The developing world fails to enact structural reforms, cannot borrow in their currencies, and depends on the US dollar.
By Will Hickey*
In Biblical terms, original sin denotes the fall of man after Adam eats forbidden fruit from the tree of knowledge in the Garden of Eden. In economics, the metaphor refers to the developing world’s inability to borrow in their own currencies, as described by Barry Eichengreen, Ricardo Hausmann, and Ugo Panizza. Developing nations overleverage their economies to external foreign debt, most often, the US dollar, due to an optimistic perception of global monetary stability and low, long-term interest rates.
With dollar interest rates near zero for the past eight years, dollar indebtedness has soared in many developing countries, and the piper will soon call.
Many developing countries confront too many protectionist regulations and export fixated mindsets that prevent not only foreign investment formation but also preclude the development of real endogenous growth initiatives, including entrepreneurial innovation and domestic small business growth.
Hot money inflows with a low interest-rate dollar since 2007 and the global debt crisis have allowed developing nations to avoid undertaking economic reforms to structural and systemic problems. These structural issues encompass: too many people working for government in redundant jobs, a plethora of inefficient state-owned companies, backward-looking education policies, and layers of stifling regulations on small businesses at all levels.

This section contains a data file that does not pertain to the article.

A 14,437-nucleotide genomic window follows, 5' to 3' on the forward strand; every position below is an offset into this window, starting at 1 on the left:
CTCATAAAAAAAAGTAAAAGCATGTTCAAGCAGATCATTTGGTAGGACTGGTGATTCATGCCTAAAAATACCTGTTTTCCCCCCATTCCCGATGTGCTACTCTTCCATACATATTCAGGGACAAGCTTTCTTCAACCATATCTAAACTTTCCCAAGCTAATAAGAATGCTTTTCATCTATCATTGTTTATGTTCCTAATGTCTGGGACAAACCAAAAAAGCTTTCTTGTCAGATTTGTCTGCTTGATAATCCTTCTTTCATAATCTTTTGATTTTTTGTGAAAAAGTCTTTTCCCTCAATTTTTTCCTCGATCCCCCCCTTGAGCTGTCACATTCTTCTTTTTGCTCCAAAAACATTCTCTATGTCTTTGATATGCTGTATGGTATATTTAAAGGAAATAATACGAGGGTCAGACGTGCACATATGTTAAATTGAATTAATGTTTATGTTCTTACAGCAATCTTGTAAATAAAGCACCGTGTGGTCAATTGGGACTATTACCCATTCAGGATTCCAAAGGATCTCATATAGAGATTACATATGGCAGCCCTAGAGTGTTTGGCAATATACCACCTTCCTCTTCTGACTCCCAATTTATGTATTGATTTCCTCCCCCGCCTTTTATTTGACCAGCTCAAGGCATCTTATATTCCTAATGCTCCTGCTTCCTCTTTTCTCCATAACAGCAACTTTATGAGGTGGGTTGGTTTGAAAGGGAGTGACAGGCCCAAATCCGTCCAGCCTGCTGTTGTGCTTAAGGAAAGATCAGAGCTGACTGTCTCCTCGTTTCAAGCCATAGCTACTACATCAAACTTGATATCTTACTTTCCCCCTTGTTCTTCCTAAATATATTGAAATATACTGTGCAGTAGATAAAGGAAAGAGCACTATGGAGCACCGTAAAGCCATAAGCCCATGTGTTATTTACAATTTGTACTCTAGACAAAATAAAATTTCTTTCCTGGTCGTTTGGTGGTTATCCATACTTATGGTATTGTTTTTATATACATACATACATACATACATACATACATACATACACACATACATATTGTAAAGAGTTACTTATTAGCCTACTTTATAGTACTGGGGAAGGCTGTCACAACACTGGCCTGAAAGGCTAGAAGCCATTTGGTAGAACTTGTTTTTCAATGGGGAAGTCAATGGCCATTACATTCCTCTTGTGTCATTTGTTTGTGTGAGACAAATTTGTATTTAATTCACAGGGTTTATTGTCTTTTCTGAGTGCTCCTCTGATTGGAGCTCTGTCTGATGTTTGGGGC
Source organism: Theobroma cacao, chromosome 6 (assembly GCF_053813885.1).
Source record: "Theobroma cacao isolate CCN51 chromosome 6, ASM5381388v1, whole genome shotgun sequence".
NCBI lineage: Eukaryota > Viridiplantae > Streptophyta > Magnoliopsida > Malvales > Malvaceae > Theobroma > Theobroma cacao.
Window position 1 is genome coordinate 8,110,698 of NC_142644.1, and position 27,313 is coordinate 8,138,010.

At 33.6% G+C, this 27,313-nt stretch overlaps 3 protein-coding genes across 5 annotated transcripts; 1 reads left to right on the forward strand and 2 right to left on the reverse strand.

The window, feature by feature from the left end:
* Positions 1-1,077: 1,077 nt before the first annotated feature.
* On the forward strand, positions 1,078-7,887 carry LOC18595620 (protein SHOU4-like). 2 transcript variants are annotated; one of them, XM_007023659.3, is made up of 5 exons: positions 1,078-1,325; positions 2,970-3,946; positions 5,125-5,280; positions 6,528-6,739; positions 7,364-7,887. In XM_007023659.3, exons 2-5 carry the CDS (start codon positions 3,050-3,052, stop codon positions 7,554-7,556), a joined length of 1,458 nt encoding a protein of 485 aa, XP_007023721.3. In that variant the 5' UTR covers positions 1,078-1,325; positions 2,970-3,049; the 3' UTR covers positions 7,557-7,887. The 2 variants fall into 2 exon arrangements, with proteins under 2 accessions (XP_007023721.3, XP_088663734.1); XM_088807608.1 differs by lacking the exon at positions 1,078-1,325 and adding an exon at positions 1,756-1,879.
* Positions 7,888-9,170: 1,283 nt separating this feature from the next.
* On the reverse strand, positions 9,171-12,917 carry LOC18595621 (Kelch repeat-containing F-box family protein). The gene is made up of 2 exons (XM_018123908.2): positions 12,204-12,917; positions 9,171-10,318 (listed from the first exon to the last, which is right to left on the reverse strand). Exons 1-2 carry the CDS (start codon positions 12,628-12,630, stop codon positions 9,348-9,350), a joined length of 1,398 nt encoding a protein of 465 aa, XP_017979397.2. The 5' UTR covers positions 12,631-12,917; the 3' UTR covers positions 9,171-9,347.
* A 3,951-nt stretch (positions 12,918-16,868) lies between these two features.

Countries are undertaking many desperate headline-grabbing measures to avoid restructuring their current systems, lest political support be lost. Consider a few fiscal gimmicks:
- Quantitative easing or printing more money, as tried by most developing countries, including Turkey and Vietnam, to cheapen labor and exports.
- Tax amnesties, recently Indonesia and Argentina to bring back money held abroad.
- Issuances of dollar bonds, as in Zimbabwe, to shore up deficient foreign exchange holdings.
- Oil production cuts among OPEC members to re-boost petrodollar receipts as oil and other commodities are priced in dollars – pre-war Iraq used euros, and Iran, while under sanctions and now, tries using other currencies, but most sellers demand conversion into dollars.
- Meanwhile, India’s chaotic demonetization of 500 and 1000 rupee notes is a step towards economic change.